WIKIMEDIA COMMONS, CDC
A government biosecurity advisory panel has expanded on its decision to recommend that two manuscripts describing mutations in the H5N1 virus that make it more transmissible between mammals be published in incomplete forms. In essence, the US National Science Advisory Board (NSABB) made the recommendation because the research, if published in its entirety, would contain detailed information that could put dangerous strains of bird flu into the hands of terrorists. "Because the NSABB found that there was significant potential for harm in fully publishing these results and that the harm exceeded the benefits of publication, we therefore recommended that the work not be fully communicated in an open forum," more than 20 NSABB members wrote in a comment published in both Nature and Science.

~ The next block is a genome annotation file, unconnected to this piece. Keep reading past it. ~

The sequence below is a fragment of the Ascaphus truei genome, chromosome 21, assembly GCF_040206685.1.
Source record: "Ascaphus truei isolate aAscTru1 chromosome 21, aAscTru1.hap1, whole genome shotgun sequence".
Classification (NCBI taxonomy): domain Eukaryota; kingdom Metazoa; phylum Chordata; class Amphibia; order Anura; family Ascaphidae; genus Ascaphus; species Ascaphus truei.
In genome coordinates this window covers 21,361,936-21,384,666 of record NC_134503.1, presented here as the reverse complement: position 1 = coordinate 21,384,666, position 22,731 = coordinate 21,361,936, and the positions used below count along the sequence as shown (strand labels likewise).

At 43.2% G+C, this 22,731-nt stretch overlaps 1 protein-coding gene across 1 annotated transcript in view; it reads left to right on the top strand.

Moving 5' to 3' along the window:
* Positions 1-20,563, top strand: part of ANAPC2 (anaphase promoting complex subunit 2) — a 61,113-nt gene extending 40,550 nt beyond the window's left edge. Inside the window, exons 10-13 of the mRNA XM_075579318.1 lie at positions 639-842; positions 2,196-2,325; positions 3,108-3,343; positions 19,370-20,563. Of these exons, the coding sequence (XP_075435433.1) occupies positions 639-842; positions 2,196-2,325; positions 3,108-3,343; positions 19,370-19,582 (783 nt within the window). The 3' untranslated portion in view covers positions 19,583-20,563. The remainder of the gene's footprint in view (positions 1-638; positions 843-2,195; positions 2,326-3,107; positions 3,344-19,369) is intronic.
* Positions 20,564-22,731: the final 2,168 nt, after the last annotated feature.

The authors of the comment also call for "the need for a rapid and broad international discussion of dual-use research policy" regarding the virus, and broach the topic of the scientific community instituting a voluntary moratorium on "the broad communication of the results of experiments that show greatly enhanced virulence or transmissibility of such potentially dangerous microbes."